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Copyright: It’s not just for authors (Part 1 of 2...

This isn’t a formal poll, but rather a copyright pop quiz.   But don’t worry, it only has one question.   And no penalty for the wrong answer.   Plus it’s multiple choice.

Who said the following:

Most artists, if pressed, will admit that the true mother of invention in the arts is not necessity, but theft. And this is true even for our greatest artists.

a)       a torrent site owner
b)       an admitted downloader of pirated books
c)       an anti-trust attorney

Okay, the fact that I included the last answer kind of gives it away, but again, the point isn’t the answer, it’s the question.   And more specifically the statement made by Carl Sprigman, an anti-trust attorney who wrote a fascinating article, “The Mouse That Ate The Public Domain,” on the dangers of stricter copyright codes.   The rest of the statement I quoted above is as follows:

If we know little about the utility of longer copyright terms, there is abundant evidence regarding the vital importance to the progress of our culture of a robust stock of public domain works.

Most artists, if pressed, will admit that the true mother of invention in the arts is not necessity, but theft. And this is true even for our greatest artists. Shakespeare’s Romeo and Juliet (1591) was taken from Arthur Brooke’s poem Romeus and Juliet (1562), and most of Shakespeare’s historical plays would have infringed Holingshead’s Chronicles of England (1573). For the third movement of the overture to Theodora, Handel drew on a harpsichord piece by Gottlieb Muffat (1690-1770). . . .
Cultural giants borrow, and so do corporate giants. Ironically, many of Disney’s animated films are based on Nineteenth Century public domain works, including Snow White and the Seven Dwarfs, Cinderella, Pinocchio, The Hunchback of Notre Dame, Alice in Wonderland, and The Jungle Book (released exactly one year after Kipling’s copyrights expired).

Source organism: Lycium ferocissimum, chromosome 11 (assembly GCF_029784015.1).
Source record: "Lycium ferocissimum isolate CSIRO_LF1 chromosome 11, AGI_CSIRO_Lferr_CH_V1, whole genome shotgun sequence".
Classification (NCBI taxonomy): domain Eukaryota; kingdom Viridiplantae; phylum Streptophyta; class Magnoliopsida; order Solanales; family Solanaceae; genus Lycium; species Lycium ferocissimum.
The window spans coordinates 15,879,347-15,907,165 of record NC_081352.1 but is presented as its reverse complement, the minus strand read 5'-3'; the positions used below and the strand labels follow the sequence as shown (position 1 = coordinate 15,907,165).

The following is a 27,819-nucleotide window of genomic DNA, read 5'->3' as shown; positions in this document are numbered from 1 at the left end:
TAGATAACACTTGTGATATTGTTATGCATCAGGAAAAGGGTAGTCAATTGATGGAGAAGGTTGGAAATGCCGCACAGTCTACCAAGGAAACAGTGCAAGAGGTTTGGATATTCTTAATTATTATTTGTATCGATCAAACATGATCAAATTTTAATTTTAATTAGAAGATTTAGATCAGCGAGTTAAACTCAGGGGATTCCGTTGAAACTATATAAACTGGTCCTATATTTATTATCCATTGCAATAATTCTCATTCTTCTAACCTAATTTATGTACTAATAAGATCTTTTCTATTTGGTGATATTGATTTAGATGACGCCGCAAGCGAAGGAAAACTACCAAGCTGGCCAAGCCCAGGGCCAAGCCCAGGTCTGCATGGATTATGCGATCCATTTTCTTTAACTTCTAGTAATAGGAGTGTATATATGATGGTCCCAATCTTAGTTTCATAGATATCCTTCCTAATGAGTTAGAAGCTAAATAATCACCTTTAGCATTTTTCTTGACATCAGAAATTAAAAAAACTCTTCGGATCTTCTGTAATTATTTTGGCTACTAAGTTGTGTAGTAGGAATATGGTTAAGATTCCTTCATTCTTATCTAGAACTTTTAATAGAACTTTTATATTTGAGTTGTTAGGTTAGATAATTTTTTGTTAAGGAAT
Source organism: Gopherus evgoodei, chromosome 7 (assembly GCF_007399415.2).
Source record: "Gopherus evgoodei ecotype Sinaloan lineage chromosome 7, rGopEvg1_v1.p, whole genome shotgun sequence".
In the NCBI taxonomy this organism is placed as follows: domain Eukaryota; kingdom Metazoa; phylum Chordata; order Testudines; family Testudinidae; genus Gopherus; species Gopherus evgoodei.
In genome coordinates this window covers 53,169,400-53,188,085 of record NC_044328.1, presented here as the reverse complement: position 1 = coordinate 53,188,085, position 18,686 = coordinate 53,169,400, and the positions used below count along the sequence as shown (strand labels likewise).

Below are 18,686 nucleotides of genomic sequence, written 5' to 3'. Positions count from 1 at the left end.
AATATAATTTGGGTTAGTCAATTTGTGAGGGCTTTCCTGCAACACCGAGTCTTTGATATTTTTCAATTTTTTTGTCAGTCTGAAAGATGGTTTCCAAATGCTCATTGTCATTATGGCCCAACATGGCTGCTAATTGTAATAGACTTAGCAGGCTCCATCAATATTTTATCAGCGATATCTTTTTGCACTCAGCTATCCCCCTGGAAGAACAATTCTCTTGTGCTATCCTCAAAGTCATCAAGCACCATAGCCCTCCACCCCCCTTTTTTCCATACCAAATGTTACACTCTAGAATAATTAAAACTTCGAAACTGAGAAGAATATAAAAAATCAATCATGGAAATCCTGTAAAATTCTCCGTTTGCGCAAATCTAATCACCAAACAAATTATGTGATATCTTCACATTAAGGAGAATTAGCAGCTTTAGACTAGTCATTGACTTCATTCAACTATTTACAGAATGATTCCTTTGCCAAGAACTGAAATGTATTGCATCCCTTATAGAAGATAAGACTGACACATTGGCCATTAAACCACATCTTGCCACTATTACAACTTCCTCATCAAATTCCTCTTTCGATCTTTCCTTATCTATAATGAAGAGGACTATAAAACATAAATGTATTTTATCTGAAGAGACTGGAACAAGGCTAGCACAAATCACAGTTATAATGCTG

Borrowing is ubiquitous, inevitable, and, most importantly, good. Contrary to the romantic notion that true genius inheres in creating something completely new, genius is often better described as opening up new meanings on well-trodden themes. Leonard Bernstein’s reworking in West Side Story of Romeo and Juliet is a good example.

Now I can practically hear the gnashing of teeth at the idea that I might be promoting theft of intellectual property, so let me back up a little bit.   To Section 1, Article 8 of the Constitution, which articulates specifically the purpose of Congressional control of copyright:

To promote the Progress of Science and useful Arts, by securing for limited Times to Authors and Inventors the exclusive Right to their respective Writings and Discoveries

Note that the purpose of limited temporal protection is not to protect the rights of authors and publishers, it’s to “promote the Progress of Science and useful Arts.”     We may disagree on a fully incorporative definition of   “Progress,” but certainly the perpetuation of creative endeavors would qualify under any circumstance.   And given the fact that virtually every discussion we have on piracy includes the impact on monetary profit to the writer and publisher, were there no protection for these folks, there would likely be no incentive to keep creating new works.   Of course not every artist is motivated by potential financial rewards, but that is not the same thing as having a disincentive to create, which the lack of some protections would likely constitute, at least for some artists.